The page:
A Norwegian resistance fighter who thwarted Nazi Germany's nuclear weaponry project died Monday at the age of 99.
Joachim Ronneberg led Operation Gunnerside, a top-secret raid in 1943 on a heavily-guarded plant in Norway's southern region of Telemark to destroy a German plant producing heavy water, a necessary component in nuclear development.
The key military undertaking was depicted in the 1965 movie Heroes of Telemark, starring Kirk Douglas.
In a 2013 interview with the BBC, Ronneberg admitted he only realised the importance of the mission after atomic bombs were dropped on Japan's Hiroshima and Nagasaki in 1945.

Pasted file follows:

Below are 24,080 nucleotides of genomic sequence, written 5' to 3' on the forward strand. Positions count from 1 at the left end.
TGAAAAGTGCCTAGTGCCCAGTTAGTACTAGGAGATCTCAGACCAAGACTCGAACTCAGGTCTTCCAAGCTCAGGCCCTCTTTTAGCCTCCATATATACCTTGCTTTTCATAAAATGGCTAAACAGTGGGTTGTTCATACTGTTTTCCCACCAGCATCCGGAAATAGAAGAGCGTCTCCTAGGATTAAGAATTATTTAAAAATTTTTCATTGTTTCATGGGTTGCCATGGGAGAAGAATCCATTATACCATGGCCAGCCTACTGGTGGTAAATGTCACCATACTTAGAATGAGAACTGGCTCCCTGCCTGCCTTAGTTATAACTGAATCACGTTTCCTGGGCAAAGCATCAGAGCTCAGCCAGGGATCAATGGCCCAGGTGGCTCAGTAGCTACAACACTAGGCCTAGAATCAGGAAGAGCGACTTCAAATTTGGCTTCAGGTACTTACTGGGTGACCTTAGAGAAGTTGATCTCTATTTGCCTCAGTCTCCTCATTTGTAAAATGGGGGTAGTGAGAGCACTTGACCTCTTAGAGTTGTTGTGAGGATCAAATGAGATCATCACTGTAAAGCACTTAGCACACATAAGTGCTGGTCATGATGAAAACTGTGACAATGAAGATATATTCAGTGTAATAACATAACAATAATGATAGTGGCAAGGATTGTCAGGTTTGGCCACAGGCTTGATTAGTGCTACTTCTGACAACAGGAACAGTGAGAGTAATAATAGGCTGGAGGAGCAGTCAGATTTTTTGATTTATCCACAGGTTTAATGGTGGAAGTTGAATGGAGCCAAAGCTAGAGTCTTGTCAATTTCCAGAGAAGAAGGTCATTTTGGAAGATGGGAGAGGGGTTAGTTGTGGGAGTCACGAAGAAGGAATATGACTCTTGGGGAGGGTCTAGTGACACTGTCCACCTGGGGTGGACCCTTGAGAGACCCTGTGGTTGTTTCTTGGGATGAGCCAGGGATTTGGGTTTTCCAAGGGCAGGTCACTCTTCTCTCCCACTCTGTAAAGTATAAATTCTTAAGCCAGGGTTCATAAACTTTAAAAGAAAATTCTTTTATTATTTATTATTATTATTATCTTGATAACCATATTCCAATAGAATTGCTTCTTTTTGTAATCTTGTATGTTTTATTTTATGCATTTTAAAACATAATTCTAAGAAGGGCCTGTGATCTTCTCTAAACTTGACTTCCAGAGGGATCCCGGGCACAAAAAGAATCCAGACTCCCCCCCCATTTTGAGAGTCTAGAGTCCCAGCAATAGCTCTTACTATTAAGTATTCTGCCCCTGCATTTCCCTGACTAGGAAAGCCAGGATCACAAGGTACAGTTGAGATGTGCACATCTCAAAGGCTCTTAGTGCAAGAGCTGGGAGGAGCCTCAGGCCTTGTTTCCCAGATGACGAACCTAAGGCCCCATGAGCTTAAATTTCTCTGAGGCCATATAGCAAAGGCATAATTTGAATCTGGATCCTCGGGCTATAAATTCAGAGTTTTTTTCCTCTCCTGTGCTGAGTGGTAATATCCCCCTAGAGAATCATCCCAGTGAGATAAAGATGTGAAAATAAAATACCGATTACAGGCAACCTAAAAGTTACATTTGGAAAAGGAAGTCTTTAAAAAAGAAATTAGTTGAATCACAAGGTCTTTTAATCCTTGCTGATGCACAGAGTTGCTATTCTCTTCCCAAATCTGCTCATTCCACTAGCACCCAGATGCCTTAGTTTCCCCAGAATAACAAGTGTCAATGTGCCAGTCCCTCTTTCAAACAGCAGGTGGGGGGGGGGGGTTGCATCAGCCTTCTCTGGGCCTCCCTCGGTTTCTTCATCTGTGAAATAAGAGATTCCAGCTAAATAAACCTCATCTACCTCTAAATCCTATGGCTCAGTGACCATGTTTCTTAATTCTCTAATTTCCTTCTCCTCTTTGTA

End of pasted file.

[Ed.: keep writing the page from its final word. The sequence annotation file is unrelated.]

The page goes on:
Norwegian Prime Minister Erna Solberg called him one of the country's heroes and possibly the last of the World War II resistance fighters.
Ronneberg fled his country when the Nazis invaded in 1940. He trained with the Norwegian resistance in Britain and returned behind enemy lines.
After the war, he worked as a radio journalist and helped raise awareness of the dangers of war and totalitarian governments among the young.
The Nazis were working on the development of nuclear weapons. Had they achieved them, the outcome of the world could have been different.
During his years as a broadcaster he rarely talked about his wartime experiences.